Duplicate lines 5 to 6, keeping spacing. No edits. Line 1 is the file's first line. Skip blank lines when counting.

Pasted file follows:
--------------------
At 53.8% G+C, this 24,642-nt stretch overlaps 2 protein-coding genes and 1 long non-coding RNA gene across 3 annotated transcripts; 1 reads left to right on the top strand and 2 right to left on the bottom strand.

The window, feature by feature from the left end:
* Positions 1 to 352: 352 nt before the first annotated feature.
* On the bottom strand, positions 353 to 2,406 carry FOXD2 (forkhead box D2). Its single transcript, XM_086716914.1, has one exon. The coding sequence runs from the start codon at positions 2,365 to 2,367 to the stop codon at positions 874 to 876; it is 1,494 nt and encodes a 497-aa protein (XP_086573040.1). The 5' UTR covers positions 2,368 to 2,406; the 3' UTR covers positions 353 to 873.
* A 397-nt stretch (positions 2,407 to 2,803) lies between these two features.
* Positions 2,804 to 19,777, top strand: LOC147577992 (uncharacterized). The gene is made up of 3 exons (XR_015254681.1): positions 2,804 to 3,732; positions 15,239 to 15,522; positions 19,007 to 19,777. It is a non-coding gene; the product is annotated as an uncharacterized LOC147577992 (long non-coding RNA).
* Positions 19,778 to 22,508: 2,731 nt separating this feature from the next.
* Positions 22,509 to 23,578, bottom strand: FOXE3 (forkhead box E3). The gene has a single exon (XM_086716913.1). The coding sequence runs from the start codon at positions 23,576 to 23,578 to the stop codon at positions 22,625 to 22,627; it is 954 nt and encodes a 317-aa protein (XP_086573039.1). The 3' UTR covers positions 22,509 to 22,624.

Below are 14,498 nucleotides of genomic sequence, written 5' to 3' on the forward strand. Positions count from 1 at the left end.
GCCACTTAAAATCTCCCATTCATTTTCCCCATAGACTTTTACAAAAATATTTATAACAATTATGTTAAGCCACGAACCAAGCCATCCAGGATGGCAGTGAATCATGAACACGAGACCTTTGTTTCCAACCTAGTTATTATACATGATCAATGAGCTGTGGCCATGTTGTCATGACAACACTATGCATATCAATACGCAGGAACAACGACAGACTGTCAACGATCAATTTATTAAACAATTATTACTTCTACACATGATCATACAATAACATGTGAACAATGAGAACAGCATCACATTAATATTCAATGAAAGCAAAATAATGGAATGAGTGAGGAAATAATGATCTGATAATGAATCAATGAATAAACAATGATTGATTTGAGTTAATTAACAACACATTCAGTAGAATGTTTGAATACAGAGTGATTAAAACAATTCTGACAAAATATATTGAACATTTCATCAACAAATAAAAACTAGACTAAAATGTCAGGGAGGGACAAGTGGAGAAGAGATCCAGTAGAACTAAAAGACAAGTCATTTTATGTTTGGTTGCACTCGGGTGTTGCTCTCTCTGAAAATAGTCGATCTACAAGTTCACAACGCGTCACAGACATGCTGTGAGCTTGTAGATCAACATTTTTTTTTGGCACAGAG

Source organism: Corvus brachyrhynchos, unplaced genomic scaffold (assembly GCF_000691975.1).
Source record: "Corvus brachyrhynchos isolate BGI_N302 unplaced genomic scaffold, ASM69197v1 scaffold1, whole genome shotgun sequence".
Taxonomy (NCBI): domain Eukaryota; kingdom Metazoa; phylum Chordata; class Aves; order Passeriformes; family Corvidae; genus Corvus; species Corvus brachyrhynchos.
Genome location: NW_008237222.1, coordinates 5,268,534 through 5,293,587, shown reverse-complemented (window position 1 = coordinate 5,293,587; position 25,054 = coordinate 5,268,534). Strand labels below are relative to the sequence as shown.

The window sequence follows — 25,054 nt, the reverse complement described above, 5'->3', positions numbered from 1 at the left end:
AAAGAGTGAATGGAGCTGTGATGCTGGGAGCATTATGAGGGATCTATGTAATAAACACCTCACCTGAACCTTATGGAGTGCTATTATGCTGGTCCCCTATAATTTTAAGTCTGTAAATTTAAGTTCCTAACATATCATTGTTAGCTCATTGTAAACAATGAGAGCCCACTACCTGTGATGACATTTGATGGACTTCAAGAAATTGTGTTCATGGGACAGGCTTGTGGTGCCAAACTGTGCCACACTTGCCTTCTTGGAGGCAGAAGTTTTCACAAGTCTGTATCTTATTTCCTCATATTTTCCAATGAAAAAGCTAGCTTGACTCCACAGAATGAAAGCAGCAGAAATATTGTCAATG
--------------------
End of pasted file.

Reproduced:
* A 397-nt stretch (positions 2,407 to 2,803) lies between these two features.
* Positions 2,804 to 19,777, top strand: LOC147577992 (uncharacterized). The gene is made up of 3 exons (XR_015254681.1): positions 2,804 to 3,732; positions 15,239 to 15,522; positions 19,007 to 19,777. It is a non-coding gene; the product is annotated as an uncharacterized LOC147577992 (long non-coding RNA).